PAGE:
• We gave them info about the internet – the basics of how it worked. What are the uses it has – about email, chatting. What is the use of screen saver, how to change wallpapers etc. To make sure it was drilled down in their soft minds, we got it repeated over and over.

  • In between, to have fun they were asked to perform some songs, dance, jokes etc.
    This was the time to see their confidence. They were literally fighting to come on stage to perform. We had jokes, dances and lots of Punjabi songs. Also, we asked history, geo, maths questions. Not everyone knew the capital of Karnataka ,but everyone knew the local geography – capital of India, Punjab, Haryana. Strangely Trivandrum was quite popular. The 1st answer when asked about capital of a southern state came as Trivandrum.
    I guess only 1 was aware of ‘father of nation’ while most knew Bhagat Singh. Shahrukh Khan, Kareena Kapoor, Kajol, even Manmohan Singh and Abdul Kalam had the reach which Gandhi did not. We had problems of language here, as they sometimes didn't understand what rectangle or geography or trignometry was and we got confused between 'chakor' and 'chauras or whether 'bhoogol' was geography only or something else. Also we were asked to ask questions on Hindi language. Hindi !!.. what do you ask on Hindi subject?? Also we, so used to speaking 'Hinglsih' now, had some difficulty communicating in hindi without the influx of english words in between.



  • Scores of chocolates, pens, wafers were distributed during the session. We had 3 trophies to give away. The 1st one went to a very confident girl. She had not enrolled in the computer course but the way she summarized what all had been said, left no doubt that she deserved it. The second went to the studious guy. He was soft spoken and a bit shy. But he came out and answered the ‘tough’ questions and in his low pitched voice gave his own interpretations of the world of computers and their uses. For the 3rd we made 3 -4 students to summarize everything. The trophy went to a girl who had actively participated during the whole event.
    I hope that we made those young bright minds a bit more aware, bit more confident, and helped overcome their shyness by recognizing them in front of everyone. This was a small effort on our side. And the experience has enriched me and given strength to my belief that India is indeed shining – not only in software companies of Bangalore or call centers of Gurgaon or number of McDonald’s being opened or sprawling malls but here in small villages at the root level where the future of India is being written. Yes, there are problems which will be always there but those can be overcome if we have the will. And if we spare some of our efforts towards this side – in a hope to strengthen the base to build a strong country tomorrow.

The greatest indicator of the zeal of students, the enthusiasm, the will to learn and perform and if I can immodestly say, success of our program came at the end. After we had distributed 3 trophies, one 7th class kid came up to me and said in Punjabi, “Next time when you come, that trophy will be mine”. I was speechless.

13 comments:

Cuckoo said...

Nice narration of your experience. I am sure if some more companies like Infy come forward , the face of rural India will change.

Young blood is always full of enthusiasm to learn, only the circumstances drive them away from their goal.

Fleiger said...

That's really a very good experience. Infy has some good initiatives, I sometimes feel sorry I got out of Infy so early.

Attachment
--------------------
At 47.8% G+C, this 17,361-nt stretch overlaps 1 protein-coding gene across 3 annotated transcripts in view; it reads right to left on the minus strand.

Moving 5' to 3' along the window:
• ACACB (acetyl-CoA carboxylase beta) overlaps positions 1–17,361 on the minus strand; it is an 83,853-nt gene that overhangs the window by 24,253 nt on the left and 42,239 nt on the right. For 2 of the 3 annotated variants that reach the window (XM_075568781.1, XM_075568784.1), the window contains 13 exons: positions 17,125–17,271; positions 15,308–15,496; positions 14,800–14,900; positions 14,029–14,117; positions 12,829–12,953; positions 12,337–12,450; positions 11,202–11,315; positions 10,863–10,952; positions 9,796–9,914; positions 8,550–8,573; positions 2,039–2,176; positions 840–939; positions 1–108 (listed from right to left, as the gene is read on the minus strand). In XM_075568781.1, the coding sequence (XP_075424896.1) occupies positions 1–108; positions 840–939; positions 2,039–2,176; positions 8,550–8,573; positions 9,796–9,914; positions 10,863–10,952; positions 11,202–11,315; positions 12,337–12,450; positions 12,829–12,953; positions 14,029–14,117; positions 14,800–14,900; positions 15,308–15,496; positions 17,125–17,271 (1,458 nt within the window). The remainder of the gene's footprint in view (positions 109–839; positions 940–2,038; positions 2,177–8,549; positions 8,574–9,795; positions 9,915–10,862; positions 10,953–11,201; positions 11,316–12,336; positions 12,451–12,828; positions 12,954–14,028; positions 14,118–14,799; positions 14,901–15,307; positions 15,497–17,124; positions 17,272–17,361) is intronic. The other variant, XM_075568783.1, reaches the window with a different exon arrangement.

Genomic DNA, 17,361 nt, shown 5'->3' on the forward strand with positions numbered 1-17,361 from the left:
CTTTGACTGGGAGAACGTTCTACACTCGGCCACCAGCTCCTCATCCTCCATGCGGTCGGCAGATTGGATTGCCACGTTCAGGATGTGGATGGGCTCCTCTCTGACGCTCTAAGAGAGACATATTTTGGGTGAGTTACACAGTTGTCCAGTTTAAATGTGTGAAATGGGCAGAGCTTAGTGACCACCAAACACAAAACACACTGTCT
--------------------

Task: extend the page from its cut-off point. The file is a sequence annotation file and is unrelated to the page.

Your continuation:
Some excellent stuff there. Hope the school can get enough money to get more students admitted to the computer course. A suggestion, can you try Infy foundation...

Vishesh said...

Chal aakhir-kaar toone koi achcha kaam toh kiya.

Rajendra said...

Nice one.
Sidharth, Really it was a nice exp
for me as well as our team.

Thanks

Anoop said...

Really nice summary of the wonderful experience we all had....keep writing...

Amrut said...

Next time when you come, that trophy will be mine
Great work!!! I can imagine how much you might have enjoyed this experience...

SiD said...

@cuckoo: you hit the nail on head when u said that youngsters are willing to learn but circumstances drive them away..I guess the aim should be to make a conducive enviroment for everyone to learn

@fleiger: dont know if we can give them money directly as it is a govt institution and the point of contact will be the DPO or the local head of education deptt..but infy has offered to donate old computers to the school. and we got the necessary forms signed from the school..

@vishesh: haan.. at last !! ;)

@rajendra, anoop: it was indeed a nice experience.. hope we can do it again soon.

@amrut: for me too.. that line was the highlight!!!

SUPRITHA.S said...

hey...
Good job!!!...am sure that experience you had would keep u going for a long long way...it gives a sense of worth to our being when we indulge ourselves in such social work and make diference in some way or the other...be it in tiny magnitude...wat say?!?!
Be Happy!!! :-)

SiD said...

@supritha: you are ryt.. it feels good to be a part of something like this.. and moreover, the response motivates you to do it again...

rOmpy said...

abe tere in bachon ki vaje se hum bhooke baithe rahe...
KFC ka bill bhi dena hai tu ne... ;)

Neha said...

Hey this was great!! Putting down into actions things that you desire to do, for the country for the youth, for the future. Sometimes you get a chance like this, somtimes you have to steal one. Great work Sid!! Keep it up.. dont let the flame blow off easily!!

SiD said...

@neha: thanks a lot.. hope it continues...

@rompy: tere kfc ki to aisee ki taisee... ;)

yukthesh said...

Beta Mera bhi mann kar raha hai ki mein bhi kuch aisa karu.. Mast kaam kiya hai tune.. Tera jewan Pawan ho gaya..